Due to the vast size of Big Bend National Park, you should plan on only seeing part of it during your visit (unless you have a lot of time to spend here). Otherwise, you will spend an enormous amount of time driving around. It is many miles between different parts of the park, and you will only be able to go about 40 miles an hour (and that is on the main road).
If you have not been here before, I recommend you start your exploration in the Chisos Mountains part of the park, which is right in the middle of it. This is actually an area of fairly dramatic mountains, which is surprising given the flat terrain all around. The area you’ll want to head to is called the Chisos Basin, which is in the middle of all the mountains. In addition to having mountains, there is much more vegetation in this part then in the rest of the park. While the rest of the park feels like a desert, this part doesn’t. The mountains give you great opportunities for hiking and scenic views. In addition, there is plenty of camping, there are Ranger offices, there’s a convenience store, and even a small hotel here.
The Best Views
We are photographers, so we are always looking for the best views to serve as background for our pictures. I’m going to give you the three best in the Chisos Mountains area. I have listed them here in order of easiest to get to two hardest.
Window View Trail
This is by far the easiest one to get to. You need walk less than half a mile. Further, you’ll walk on a paved path and there are benches along the path. From here you will have nice views of the mountains surrounding the Chisos Basin. Most people prefer sunset for this trail, and that makes a lot of sense since you can get back to your car/hotel/campsite easily in the dark.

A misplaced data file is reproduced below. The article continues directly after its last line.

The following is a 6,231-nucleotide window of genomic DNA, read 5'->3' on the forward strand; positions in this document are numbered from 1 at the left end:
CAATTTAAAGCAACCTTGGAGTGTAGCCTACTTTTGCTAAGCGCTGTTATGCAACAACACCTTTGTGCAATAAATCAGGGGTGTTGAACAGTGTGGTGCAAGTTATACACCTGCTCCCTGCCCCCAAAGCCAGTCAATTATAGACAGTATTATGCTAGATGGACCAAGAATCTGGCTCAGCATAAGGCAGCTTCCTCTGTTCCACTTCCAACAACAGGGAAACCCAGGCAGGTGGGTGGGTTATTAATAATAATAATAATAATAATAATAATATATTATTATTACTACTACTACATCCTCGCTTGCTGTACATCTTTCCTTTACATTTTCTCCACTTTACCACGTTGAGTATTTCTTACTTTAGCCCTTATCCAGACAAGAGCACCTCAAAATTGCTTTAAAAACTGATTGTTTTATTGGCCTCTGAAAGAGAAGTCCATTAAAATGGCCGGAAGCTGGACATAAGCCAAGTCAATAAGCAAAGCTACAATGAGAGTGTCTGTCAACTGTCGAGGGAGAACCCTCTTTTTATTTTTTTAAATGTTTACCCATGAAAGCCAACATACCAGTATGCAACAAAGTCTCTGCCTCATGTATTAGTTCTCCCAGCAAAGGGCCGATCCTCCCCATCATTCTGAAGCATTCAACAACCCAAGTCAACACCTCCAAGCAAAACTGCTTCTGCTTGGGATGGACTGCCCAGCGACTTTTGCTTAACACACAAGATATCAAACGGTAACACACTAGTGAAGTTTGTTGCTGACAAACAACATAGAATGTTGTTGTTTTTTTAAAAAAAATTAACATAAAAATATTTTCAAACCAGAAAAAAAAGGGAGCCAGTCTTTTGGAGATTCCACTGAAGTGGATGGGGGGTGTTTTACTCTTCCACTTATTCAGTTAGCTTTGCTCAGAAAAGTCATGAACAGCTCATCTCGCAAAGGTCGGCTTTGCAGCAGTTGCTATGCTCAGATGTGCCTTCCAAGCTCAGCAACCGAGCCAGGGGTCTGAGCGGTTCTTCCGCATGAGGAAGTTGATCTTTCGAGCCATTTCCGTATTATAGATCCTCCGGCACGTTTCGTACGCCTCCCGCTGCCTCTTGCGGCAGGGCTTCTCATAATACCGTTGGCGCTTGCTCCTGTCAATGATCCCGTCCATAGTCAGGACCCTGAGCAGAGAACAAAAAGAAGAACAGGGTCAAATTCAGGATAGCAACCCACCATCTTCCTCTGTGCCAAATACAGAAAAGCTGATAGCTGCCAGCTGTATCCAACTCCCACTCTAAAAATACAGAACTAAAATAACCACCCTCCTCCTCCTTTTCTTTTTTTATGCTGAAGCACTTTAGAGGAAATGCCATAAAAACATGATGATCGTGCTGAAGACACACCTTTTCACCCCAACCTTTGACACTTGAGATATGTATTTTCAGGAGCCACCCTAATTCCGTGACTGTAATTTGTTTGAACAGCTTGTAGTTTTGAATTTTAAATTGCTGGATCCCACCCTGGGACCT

Note: Don’t confuse this Window View Trail with the Window Trail, which is a much longer (5.6 mile) trail! They both begin at the Chisos Basin Trailhead.
Lost Mines Trail
In terms of “bang for the buck,” the Lost Mines Trail is probably your best bet at Big Bend National Park. By that I mean that this trail has the most striking views while keeping the amount of effort to a moderate level.
View from the end of the Lost Mines Trail in Big Bend National Park
The Lost Mines Trail is a 4.8 mile trail (round trip) requiring a moderate level of effort. There is a small parking area at the base of the trail, which is only about a mile from the Chisos Basin Campground. There are moderately steep uphill parts to the trail, particularly at the very beginning and near the end. Along the way there are some night nice views. In fact, if you don’t have the time or the inclination to hike the whole trail, you can just walk up about a mile and get some pretty nice views. The real payoff, however, is at the end of the trail. At that point the trail opens up to a larger area with views in all directions. Per the park literature, what you are looking at from here is Pine Canyon and the Sierra del Carmen in Mexico.
If you do one thing in Big Bend, I think this is the one to do. It is just a great hike that is not too difficult but gives you great views.
While the South Rim offers perhaps the most dramatic views and all of Big Bend National Park, do not underestimate how hard it will be to get there. Getting there involves a 7 mile hike with 2,000 feet of elevation change. Of course, you will need to double that distance to get back. There’s a lot of up-and-down as well, although no scrambling or anything overly strenuous. Still, given the length I would describe this hike as fairly challenging.